A place for people: more street and less road

There is a difference between the road and the street. A road is designed for cars. The street is a complex environment designed for people and may include a road. The street includes many other features including verge, median strip, footpaths, bike paths, seats, outdoor dining, gardens, and more. Streets can include longitudinal parks and playgrounds. Most people will not cycle on road. New Space For Living – Quality Of Public Space looks at the urban forms found in The Netherlands and considers what could be done with this public space.

Close to home is best

Canberra is compartmentalised with different parts specialised, providing goods and services found nowhere else. We live in Gungahlin, work in Tuggeranong, buy furniture in Fyshwick and school our kids in Red Hill. Vast distances are travelled for things we could do locally. The 20-minute city is where we have all this at our doorstep. Fewer mega-stores, mega-schools, and mega-department-buildings, for a more decentralised approach. Think local.

Ginninderry Estates: more urban sprawl?

The new suburbs at the western edge of Belconnen look like more urban sprawl. Although the blocks were hotly contested recently, it appears the residents are not aware of the congestion that has been predicted with the development of Molonglo 3. What are their options by bike when the road congestion hits.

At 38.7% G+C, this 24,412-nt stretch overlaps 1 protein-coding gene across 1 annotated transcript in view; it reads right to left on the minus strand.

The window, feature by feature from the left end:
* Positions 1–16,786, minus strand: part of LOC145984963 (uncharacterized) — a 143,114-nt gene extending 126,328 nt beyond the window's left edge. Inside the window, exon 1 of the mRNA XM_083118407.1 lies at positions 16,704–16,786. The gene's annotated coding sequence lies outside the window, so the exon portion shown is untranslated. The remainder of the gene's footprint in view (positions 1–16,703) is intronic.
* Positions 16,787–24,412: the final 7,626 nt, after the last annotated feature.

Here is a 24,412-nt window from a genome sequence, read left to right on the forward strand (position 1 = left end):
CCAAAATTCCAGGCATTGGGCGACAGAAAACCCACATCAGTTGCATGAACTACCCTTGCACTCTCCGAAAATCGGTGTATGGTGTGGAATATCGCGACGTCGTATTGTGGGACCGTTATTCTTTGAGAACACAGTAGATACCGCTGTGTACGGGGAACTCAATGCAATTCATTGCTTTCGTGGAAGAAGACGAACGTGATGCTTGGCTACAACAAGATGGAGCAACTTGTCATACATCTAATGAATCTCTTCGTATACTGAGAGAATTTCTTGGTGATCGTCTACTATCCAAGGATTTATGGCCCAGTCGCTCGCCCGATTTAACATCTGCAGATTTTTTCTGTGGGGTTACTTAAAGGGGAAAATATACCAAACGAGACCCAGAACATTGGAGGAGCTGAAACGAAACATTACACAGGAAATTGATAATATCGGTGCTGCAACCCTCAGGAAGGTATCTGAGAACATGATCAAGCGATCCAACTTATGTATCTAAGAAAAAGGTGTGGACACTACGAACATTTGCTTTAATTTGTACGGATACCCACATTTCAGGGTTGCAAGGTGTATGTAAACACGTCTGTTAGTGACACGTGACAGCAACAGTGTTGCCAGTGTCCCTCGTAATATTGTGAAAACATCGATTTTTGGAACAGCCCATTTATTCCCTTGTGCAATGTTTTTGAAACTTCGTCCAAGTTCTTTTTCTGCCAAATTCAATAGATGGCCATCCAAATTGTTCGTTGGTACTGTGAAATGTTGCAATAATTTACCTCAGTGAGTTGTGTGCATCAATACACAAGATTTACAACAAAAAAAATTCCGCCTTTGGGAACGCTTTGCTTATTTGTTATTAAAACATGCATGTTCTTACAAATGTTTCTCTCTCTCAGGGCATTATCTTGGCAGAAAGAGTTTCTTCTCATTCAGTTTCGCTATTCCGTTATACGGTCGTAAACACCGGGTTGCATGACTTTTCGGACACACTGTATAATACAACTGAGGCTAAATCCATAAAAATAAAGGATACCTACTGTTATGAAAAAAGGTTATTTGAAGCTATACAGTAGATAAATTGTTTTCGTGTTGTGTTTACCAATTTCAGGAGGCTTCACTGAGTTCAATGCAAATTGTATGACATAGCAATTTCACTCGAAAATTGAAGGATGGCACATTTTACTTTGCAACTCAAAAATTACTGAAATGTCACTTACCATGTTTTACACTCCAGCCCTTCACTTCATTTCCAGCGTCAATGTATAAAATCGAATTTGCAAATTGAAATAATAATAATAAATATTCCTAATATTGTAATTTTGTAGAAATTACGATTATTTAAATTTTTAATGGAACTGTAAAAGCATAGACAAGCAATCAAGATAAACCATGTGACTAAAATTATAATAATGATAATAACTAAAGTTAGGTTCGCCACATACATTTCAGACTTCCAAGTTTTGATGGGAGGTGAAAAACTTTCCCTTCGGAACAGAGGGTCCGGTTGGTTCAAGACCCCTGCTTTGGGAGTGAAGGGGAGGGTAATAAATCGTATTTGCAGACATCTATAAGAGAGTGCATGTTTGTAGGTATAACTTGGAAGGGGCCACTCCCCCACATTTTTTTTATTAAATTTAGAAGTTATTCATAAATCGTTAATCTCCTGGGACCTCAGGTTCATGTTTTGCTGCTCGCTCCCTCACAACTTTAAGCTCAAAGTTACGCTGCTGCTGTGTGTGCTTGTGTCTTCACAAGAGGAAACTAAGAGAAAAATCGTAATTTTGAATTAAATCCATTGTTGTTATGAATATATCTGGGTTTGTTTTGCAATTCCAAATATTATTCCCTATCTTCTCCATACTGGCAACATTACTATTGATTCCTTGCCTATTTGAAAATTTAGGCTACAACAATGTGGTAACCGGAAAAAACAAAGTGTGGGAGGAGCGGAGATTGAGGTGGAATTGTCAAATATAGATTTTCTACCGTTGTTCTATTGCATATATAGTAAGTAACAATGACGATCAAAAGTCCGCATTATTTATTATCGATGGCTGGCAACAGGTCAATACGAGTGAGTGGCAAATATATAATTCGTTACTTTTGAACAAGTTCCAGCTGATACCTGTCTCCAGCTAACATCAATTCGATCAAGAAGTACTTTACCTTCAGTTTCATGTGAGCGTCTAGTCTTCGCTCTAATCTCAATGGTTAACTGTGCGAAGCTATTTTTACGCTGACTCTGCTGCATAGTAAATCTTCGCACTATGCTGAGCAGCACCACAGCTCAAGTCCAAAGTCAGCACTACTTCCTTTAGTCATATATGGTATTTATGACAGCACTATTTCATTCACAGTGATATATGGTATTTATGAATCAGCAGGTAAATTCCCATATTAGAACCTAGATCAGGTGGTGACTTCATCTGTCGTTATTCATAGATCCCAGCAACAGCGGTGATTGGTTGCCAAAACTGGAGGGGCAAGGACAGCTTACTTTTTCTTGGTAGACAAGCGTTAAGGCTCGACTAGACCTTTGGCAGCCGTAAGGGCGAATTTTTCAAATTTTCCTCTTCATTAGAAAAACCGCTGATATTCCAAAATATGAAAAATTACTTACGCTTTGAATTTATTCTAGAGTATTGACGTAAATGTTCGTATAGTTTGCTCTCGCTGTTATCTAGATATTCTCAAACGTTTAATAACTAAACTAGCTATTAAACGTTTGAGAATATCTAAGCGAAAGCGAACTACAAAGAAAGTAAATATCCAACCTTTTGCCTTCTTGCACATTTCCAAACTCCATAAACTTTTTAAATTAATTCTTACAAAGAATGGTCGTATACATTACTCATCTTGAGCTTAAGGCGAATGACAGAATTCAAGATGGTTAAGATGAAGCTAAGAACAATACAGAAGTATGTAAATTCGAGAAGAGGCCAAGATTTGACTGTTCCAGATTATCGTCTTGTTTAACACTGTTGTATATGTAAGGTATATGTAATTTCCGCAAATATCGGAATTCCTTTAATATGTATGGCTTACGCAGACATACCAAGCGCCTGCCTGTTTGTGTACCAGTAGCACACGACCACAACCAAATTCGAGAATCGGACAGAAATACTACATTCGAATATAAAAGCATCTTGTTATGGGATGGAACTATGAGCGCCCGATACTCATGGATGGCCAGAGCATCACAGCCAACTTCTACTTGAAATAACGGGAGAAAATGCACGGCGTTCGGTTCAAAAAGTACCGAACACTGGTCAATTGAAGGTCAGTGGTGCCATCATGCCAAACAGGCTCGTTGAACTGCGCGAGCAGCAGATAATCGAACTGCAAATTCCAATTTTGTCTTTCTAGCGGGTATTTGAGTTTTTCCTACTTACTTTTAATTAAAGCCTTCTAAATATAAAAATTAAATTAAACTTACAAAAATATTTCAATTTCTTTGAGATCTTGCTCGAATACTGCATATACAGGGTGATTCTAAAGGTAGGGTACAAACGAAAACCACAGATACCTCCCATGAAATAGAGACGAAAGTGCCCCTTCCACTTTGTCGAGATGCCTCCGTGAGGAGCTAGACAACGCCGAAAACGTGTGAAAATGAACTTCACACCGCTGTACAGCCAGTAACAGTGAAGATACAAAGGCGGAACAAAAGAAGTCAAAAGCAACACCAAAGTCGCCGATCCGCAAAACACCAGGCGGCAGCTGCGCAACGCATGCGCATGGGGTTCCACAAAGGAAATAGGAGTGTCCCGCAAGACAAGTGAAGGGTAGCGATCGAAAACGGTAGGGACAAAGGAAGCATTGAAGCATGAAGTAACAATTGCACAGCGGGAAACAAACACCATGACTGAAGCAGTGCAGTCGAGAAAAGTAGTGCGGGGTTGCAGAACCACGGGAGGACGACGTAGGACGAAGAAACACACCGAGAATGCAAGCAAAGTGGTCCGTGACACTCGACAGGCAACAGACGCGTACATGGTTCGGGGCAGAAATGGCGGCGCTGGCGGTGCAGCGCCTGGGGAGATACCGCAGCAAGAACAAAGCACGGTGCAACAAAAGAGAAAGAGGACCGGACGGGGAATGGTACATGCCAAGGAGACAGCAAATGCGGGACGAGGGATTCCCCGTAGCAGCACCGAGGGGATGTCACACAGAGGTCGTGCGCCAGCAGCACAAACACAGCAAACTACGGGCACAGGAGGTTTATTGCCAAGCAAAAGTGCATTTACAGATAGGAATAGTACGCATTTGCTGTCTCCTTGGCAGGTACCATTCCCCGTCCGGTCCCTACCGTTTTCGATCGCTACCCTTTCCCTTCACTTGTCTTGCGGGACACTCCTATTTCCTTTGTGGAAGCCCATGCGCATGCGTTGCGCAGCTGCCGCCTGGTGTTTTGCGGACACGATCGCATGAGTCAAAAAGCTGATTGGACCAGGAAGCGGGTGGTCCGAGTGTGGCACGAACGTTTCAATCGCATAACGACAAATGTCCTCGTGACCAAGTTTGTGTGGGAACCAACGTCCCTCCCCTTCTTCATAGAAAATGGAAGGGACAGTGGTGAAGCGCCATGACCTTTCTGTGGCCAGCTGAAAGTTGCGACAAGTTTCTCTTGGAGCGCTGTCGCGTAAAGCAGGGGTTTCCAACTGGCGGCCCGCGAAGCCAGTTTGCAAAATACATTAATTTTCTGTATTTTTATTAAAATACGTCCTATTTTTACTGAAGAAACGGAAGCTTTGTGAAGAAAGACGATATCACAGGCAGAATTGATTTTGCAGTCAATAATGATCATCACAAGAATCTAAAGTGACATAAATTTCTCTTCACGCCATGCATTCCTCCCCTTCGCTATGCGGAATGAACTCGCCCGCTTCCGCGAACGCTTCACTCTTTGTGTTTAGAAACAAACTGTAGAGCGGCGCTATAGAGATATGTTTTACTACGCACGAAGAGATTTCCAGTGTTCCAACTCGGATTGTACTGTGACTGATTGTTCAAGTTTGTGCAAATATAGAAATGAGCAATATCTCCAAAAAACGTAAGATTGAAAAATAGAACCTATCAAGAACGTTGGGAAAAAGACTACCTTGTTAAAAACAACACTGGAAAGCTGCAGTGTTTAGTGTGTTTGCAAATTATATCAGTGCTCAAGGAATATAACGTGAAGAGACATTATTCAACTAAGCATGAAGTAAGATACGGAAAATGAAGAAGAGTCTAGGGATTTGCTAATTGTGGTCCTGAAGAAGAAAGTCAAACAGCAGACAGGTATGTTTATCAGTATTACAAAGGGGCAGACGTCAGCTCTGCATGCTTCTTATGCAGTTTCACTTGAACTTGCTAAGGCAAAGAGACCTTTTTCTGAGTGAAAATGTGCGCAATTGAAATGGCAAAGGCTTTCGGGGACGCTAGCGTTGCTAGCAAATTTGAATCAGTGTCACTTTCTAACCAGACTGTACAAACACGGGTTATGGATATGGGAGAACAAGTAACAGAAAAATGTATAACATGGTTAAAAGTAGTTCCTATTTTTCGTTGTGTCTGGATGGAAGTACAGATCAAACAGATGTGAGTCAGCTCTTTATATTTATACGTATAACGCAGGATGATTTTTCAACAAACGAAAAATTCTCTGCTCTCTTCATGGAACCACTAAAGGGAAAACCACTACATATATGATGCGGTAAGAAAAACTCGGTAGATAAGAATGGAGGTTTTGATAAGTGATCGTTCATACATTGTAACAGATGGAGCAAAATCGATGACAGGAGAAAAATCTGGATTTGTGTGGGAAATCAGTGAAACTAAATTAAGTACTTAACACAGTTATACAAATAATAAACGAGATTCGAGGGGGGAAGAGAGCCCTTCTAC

Canberra’s future: medium density

What are the effects and impacts of our increasing population on traffic congestion in our beautiful city? In Canberra, over 80% of the working population drive to work. That percentage is higher than in any other city in Australia! Assuming this bad habit remains, our continued car culture will heavily impact on already heavy rush hour traffic. A circular city modelled gives us some insight into Canberra’s future.

Victor Gruen: true in 1964 and true today

Victor Gruen as architecture and urban planner living in postwar America and dedicated his life to making cities more liveable that have “been invaded by a metal hoards”. He concludes, “planning for the renewal of our languishing cities must emanate from the realisation that cities are for people and not vice versa, and that therefore, technology has to serve people and the city and can never be allowed to tyrannised settlements. Cities that enslave and degrade humanity are not cities.”

Section 9: 2019 Australian Walking and Cycling Conference

What can be done here is to present the transcript of three gems from Australian commentators in the Step away from the car 2.0 podcast, recorded at Australia Walking and Cycling Conference. One of my favourites is Getting There Faster by Slowing Down, featuring Paul Tranter, an academic, here in Canberra.

Shifting baselines: a cognitive bias towards the status quo

Our memory is very short, so we quickly lose perspective of what was, and take the new as the natural order of things, as though it always was, but there is nothing normal about it. This article relates to the environment but it can be applied to our culture and seen in politics.